When organisations face disruptive events - natural disasters, accidents and other crises - the implications of the shock are felt across societies and economies. Negative impacts and costs spiral and multiply. Even more difficult can be market evolution and disruptive innovation that render business models obsolete.

Traditional risk and crisis management comes into play, but these approaches are only focused on vertical risk frameworks, a limited range of identified disruptions and the potential impact on individual system. When an incident occurs, investigations and inquiries typically result in recommendations for the redesign of procedures and more training. But, do they actually make organisations less likely to fail again? Read more Read less

Research work led by Professor David Denyer over 15 years has resulted in a new model for organisational resilience that takes a strategic, enterprise-wide, performance-based view to resolve underlying systemic issues, based on insights from the nuclear, oil and gas, fire and rescue, financial, and healthcare sectors.

Faced with uncertainty, more organisations are favouring nature’s ‘freeze’ response, rather than fight or flight. Like a tortoise, they’ve developed an ever-harder shell of defences, under which they sit when they’re threatened. This works well with expected threats, like a cat, but they’ve lost the ability to be dynamic and agile. A shell provides a feeling of protection for the tortoise, but offers nothing more when it’s in the middle of a road with a lorry coming.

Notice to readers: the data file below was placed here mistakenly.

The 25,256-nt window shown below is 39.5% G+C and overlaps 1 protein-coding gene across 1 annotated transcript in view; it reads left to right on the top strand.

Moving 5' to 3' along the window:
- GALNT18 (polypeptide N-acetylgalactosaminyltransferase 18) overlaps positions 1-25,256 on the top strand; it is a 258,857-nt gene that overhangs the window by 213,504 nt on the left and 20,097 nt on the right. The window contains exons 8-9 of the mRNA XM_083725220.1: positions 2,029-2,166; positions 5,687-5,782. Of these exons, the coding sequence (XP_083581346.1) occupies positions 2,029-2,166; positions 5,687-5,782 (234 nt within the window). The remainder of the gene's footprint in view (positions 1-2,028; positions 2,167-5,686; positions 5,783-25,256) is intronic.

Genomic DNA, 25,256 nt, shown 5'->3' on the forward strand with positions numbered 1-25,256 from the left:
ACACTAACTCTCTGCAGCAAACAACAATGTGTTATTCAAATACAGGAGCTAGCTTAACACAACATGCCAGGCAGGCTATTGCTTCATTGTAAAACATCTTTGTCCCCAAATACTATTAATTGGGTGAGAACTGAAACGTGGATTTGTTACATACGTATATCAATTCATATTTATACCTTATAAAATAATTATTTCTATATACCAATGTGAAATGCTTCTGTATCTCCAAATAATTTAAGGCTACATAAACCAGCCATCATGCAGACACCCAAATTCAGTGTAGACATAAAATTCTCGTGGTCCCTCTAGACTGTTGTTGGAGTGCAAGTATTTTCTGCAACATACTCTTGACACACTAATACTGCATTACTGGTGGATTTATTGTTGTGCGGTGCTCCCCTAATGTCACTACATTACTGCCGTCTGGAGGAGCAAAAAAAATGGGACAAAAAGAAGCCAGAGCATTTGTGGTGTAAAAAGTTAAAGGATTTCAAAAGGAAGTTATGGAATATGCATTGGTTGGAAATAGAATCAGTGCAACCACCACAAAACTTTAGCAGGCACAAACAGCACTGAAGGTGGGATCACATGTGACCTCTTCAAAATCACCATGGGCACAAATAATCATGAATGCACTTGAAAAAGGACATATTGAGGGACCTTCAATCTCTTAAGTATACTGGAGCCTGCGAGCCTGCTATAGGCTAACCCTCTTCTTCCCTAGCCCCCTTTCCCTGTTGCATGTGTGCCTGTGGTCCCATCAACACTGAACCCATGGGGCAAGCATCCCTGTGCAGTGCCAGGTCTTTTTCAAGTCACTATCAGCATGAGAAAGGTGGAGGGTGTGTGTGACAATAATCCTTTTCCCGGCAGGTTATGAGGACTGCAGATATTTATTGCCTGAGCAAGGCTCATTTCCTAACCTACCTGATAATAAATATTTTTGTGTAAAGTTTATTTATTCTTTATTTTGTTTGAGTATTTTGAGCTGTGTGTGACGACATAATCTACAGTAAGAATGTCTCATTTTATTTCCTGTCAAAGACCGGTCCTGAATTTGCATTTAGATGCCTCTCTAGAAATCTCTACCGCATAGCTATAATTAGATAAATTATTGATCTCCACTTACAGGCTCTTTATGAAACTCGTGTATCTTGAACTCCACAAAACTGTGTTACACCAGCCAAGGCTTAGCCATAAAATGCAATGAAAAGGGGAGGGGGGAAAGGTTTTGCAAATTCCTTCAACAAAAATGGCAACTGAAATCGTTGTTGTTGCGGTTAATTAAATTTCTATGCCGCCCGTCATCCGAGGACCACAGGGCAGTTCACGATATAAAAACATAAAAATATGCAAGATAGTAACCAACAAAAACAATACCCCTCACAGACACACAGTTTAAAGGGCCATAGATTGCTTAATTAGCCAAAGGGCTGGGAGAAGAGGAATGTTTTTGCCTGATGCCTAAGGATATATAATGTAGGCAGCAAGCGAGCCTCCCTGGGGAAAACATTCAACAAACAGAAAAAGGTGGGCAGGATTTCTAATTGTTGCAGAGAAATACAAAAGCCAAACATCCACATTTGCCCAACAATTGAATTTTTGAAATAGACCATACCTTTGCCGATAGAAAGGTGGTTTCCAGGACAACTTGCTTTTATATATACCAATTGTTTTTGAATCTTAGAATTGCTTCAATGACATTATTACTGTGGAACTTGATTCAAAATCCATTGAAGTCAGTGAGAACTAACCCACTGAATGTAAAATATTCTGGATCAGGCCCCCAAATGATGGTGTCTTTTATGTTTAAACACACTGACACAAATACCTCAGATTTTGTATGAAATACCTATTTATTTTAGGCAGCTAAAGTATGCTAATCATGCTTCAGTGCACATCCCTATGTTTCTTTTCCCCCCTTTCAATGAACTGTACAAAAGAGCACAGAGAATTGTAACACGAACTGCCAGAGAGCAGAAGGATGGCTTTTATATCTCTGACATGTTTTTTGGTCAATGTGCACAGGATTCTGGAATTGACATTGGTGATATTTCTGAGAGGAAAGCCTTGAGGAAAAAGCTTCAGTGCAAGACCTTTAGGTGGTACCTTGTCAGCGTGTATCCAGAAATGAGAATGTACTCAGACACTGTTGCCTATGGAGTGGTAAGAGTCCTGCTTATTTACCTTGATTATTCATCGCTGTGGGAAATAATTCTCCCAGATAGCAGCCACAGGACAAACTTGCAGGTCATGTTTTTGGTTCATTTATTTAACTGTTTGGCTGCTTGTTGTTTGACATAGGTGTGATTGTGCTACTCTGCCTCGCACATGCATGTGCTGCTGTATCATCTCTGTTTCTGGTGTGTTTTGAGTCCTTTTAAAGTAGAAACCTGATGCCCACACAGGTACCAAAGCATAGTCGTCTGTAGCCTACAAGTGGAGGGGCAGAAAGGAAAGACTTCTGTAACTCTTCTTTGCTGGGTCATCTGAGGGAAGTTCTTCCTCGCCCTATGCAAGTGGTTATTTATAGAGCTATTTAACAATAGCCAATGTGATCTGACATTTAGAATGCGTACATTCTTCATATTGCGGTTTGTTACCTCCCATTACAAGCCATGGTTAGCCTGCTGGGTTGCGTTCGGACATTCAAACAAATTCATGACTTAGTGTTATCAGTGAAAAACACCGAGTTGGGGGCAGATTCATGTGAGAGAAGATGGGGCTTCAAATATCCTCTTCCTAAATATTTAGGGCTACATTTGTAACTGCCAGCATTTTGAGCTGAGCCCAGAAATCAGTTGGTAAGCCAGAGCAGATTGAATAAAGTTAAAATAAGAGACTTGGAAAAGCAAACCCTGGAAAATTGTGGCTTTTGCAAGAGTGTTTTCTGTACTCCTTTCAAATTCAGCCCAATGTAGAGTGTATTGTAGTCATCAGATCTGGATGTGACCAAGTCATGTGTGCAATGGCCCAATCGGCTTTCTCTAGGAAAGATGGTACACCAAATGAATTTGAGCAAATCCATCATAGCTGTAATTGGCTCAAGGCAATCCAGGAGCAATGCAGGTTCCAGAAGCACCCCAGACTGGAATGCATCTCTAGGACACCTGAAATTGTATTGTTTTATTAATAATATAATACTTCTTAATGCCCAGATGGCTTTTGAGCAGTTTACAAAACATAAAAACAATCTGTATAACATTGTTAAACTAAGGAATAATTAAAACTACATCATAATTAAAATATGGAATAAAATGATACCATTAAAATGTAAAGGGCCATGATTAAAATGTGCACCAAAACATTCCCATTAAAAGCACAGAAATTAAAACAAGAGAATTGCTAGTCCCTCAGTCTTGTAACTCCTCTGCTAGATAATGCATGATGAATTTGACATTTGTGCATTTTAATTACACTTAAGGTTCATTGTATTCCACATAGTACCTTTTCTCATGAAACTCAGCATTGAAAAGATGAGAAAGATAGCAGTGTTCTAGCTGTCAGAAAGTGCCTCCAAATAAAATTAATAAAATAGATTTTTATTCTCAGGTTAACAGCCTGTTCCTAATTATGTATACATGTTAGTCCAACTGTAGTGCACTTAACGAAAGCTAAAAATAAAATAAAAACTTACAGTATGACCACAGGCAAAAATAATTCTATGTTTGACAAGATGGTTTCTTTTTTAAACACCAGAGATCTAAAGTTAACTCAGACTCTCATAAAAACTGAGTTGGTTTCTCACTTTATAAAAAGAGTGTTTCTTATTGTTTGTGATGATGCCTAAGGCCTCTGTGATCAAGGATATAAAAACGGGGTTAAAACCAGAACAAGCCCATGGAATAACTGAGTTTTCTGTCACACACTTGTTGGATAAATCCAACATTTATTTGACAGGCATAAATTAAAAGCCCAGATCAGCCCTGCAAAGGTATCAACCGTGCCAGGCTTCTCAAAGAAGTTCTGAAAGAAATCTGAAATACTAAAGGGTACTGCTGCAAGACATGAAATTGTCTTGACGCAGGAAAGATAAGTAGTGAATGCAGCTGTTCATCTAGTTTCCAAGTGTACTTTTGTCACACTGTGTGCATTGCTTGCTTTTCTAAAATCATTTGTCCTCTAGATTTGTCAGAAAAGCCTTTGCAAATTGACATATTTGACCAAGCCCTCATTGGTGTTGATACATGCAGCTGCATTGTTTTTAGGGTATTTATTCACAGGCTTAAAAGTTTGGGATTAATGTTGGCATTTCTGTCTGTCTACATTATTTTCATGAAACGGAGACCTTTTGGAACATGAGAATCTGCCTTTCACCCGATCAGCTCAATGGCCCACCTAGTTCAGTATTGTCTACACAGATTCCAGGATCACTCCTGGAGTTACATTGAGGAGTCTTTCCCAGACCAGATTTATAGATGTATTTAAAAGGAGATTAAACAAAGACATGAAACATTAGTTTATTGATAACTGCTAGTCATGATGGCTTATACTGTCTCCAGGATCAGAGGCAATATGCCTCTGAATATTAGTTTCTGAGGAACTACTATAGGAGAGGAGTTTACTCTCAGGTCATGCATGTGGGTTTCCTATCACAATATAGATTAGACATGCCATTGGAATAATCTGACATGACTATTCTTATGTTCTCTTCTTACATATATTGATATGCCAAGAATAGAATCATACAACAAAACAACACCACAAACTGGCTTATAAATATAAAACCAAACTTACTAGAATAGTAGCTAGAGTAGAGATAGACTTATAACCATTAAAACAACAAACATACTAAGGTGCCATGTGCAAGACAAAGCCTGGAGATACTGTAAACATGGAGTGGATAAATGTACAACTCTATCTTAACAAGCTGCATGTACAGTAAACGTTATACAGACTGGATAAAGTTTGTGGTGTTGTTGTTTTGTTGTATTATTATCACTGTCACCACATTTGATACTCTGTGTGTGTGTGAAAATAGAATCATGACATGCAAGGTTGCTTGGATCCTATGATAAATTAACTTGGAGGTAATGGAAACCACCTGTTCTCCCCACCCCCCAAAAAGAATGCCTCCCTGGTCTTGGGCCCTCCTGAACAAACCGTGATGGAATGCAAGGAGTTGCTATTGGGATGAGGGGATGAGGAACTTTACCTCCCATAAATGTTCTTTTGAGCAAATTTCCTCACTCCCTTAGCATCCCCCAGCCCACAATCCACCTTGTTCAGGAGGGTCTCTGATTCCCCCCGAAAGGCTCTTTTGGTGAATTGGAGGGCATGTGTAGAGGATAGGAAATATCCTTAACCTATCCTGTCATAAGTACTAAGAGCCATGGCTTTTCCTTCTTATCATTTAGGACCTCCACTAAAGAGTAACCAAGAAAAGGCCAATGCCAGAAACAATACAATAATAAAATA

Key Facts

    Professor Denyer’s approach, built on an inter-disciplinary perspective on change, has highlighted the importance of leadership in addressing tensions between priorities and enabling the behaviours and cultures that lead to resilience. His research has helped organizations to manage uncertainty, build situational awareness, encourage people to speak up, engage in innovative problem solving, and develop staff commitment and empowerment.

    “Organisations need to become more agile and flexible,” said Professor Denyer. “Solutions are rarely purely technical, but social. In other words, employees across organisations need to be ‘mindful’, alert to emerging problems and willing and able to act.”

    Cranfield’s research has been used by Addenbrooke’s Hospital, Cambridge in developing its patient safety strategy; for the Bedford and Luton Combined Fire and Rescue Service investigation procedures; Centrica Storage’s reliability programme; and, safety assurance at the Civil Aviation Authority; as well as improving practices at Broadmoor Hospital, and the Sellafield nuclear plant. A partnership between Cranfield and the British Standards Institution has led to a joint executive education programme to bring together academic thought leadership and industry best practice to help organisations become more resilient.

    “The work has led to a change in attitudes. 15 years’ ago I would have been directed to the risk manager, now I am working with the senior management team - they realise that planning for extreme events is a strategic priority.

    “We’re having new enquiries from the banking and financial sector, for example. They are conscious of the need to provide regulators and customers with organisational resilience assurance by building the ability of firms and the financial system as a whole to absorb and adapt to shocks, rather than contribute to them.

    “For organisations in all sectors it is often difficult to see the big picture, navigate change and prosper without tripping over what is right in front of them. Without a firm-wide and systematic approach to organisational resilience, these uncertainties and vulnerabilities will drive commercial risk and threaten growth and brand.”